That’s understandable – interactive displays do perform well as a front-of-the-classroom information delivery medium. They’re the modern chalkboard or overhead projector.

However, interactive displays can also be used to drive student-led learning. Again, STEM relies on tactile, hands-on learning – the kind of learning that interactive displays are well-suited for. In elementary, an interactive display can be used for student-led art projects. For older students, student-led STEM lessons include whiteboarding math equations, diagramming engineering projects, or running a physics simulator to make hypotheses and record data.

In these STEM learning spaces, multiple interactive displays may make sense in order to break the class into more manageable groups.

STEM Education Provides Students With a Brighter Future, and AV Technology Makes STEM Teaching More Effective

An educator’s job is to prepare students for the future they’ll face after school, and the future is STEM. The number of science, technology, engineering, and mathematics careers is growing, and those careers are some of the most secure, well-paying jobs available.

The surest way to connect your students to those high-achieving careers is with engaging STEM education. A lesson that “wows” can be a life-defining experience for budding scientists and engineers. The only challenge is developing and delivering engaging STEM lessons.

Fortunately, it’ll be much easier to do that in 2023. The last few years have seen a wave of AV technologies designed to enhance STEM learning. Look for that trend to continue.

Four Ways AV Can Introduce Multimodal Learning in the Classroom

Four Ways AV Can Introduce Multimodal Learning in the Classroom

Researchers and educators alike have realized that multimodal learning is effective at improving student engagement, information recall and test performance. We all have our learning preferences, which may include the following components:

  • Audio
  • Video
  • Reading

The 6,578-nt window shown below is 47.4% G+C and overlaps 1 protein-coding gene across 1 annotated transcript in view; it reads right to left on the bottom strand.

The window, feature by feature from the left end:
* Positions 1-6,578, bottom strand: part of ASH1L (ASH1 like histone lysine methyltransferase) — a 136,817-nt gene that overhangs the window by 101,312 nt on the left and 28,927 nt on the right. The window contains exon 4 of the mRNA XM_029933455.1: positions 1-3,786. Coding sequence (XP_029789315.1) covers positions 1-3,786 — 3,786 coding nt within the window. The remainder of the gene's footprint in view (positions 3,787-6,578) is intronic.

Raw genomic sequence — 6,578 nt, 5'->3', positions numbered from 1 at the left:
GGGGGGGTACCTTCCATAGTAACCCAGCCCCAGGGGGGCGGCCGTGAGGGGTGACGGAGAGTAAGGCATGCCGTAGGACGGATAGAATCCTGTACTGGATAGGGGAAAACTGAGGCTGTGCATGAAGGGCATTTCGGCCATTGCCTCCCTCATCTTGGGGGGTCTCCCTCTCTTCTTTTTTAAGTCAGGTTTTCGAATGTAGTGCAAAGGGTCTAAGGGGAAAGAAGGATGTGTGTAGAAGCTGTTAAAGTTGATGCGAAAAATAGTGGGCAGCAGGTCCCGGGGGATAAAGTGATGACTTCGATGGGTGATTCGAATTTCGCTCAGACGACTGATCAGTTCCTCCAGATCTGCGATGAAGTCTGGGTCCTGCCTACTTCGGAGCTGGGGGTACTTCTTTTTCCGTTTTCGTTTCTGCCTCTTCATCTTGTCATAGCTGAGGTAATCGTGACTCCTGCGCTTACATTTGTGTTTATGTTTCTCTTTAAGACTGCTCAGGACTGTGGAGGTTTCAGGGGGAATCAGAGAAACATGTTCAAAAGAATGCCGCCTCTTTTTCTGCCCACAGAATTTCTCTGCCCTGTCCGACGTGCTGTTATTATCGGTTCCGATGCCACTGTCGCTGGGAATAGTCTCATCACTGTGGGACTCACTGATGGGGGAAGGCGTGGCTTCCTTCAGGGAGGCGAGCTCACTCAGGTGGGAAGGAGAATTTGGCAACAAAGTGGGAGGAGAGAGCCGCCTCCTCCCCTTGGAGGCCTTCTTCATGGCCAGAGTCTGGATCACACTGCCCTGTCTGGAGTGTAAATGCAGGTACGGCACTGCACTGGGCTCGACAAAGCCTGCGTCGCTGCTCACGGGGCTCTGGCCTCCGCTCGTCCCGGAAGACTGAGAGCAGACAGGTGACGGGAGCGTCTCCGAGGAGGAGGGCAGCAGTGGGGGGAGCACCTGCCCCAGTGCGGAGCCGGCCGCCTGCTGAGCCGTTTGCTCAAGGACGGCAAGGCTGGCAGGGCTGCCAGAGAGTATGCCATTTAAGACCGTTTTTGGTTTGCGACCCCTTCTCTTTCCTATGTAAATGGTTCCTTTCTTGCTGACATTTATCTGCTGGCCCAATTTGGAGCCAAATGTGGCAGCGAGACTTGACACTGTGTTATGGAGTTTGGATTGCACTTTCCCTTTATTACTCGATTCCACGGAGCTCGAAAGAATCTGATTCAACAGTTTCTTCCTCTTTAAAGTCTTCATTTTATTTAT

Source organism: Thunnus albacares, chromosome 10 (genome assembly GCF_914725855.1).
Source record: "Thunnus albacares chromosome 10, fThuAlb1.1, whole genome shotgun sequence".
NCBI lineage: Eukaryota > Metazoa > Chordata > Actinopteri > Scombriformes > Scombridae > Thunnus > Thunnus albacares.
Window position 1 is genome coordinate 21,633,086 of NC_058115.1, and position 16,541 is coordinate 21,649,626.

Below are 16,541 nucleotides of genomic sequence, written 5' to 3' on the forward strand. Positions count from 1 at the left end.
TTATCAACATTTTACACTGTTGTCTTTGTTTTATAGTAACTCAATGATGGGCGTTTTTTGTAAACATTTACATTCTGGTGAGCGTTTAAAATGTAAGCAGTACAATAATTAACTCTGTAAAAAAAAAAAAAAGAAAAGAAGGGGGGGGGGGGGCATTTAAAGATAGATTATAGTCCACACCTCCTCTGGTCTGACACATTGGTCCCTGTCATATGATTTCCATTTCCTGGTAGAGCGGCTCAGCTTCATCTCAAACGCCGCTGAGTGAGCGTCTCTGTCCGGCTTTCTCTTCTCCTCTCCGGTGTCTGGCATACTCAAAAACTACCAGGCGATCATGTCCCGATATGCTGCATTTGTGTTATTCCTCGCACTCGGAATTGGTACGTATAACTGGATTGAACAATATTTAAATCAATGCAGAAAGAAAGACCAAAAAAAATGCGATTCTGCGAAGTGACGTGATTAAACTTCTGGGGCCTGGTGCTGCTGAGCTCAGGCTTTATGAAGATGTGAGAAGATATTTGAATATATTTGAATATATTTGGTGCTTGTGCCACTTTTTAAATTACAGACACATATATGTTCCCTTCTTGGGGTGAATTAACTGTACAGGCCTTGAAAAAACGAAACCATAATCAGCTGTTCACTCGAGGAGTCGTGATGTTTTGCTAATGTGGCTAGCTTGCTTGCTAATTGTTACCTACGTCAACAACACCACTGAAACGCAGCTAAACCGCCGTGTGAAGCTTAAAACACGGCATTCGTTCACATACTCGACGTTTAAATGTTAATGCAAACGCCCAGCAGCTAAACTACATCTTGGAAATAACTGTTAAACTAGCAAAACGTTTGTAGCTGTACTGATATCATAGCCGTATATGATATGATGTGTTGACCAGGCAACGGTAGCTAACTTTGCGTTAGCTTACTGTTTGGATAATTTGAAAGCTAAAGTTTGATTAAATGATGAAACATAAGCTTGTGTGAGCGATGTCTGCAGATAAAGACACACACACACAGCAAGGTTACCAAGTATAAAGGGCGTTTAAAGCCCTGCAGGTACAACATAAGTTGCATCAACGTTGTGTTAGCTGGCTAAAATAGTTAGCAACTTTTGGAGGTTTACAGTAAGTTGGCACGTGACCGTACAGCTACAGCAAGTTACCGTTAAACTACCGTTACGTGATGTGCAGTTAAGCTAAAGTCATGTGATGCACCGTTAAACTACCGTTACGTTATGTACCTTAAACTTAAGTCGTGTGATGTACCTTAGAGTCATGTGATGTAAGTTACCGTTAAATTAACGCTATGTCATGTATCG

• Writing
  • Kinesthetic (physical)

We all learn in different ways using a combination of the above. A multimodal learning style recognizes this and incorporates as many channels of information as possible into each lesson. By doing so, teachers can reach a larger variety of students and improve their understanding of the lesson material.

AV technology is a multimodal lesson supporter, with solutions that add compelling audio, video, and tactile activities to the classroom. There are many to choose from, but four of the most popular include:

  • Audio enhancement systems
  • Interactive displays
  • Augmented and virtual reality systems (AR/VR)
  • Interactive activity spaces

Let’s take a closer look at each and where they fit best.

Audio Enhancement Immerses Students in Richer Sounds

Poor audio affects a large number of U.S. classrooms, which is suggested by data provided by the Department of Education’s Mainstream Amplification Resource Room Study. The study found that enhancing audio levels in the classroom led to 40 percent fewer special education referrals.

The size of the classroom, the teacher’s speaking volume, the room’s acoustics and ambient noise can all have an effect on classroom audio quality. Students at the back may be outside of the teacher’s effective speaking range, robbing those students of valuable audio-centric lesson material.

Audio enhancement solutions, including those provided by FrontRow and Audio Enhancement, are designed to lift the lecturer’s voice and blanket classrooms with rich sound. These solutions are easy to integrate into a classroom and with the school’s PA system.

With better in-class audio, students that require sound-reinforced learning will find it easier to keep pace with instruction and recall lesson content with greater accuracy.

Interactive Displays Provide Powerful Visuals and a Tactile Component

Like standard digital displays, interactive displays are excellent at teaching concepts visually. Interactive displays take the multimodal approach a step further, though, as they also appeal to the kinesthetic learner. This is valuable for most classrooms, as the most common learning approach for people is through kinesthetic teaching methods.

A study by VARK (visual, aural, read/write, kinesthetic) surveyed more than 237,500 people and found that kinesthetic learning was preferred by 90 percent of students, to some extent. Interactive displays bring this tactile element in the lesson through an interactive touchscreen. With an interactive display like the Clevertouch or ActivPanel, students can use touch gestures to solve quizzes, label maps, compete to solve math equations, diagram parts of a sentence, and a whole lot more. Teachers can also use the display to run whiteboarding sessions, where they can make notes for students or bring in a visual example through the display’s onboard browser.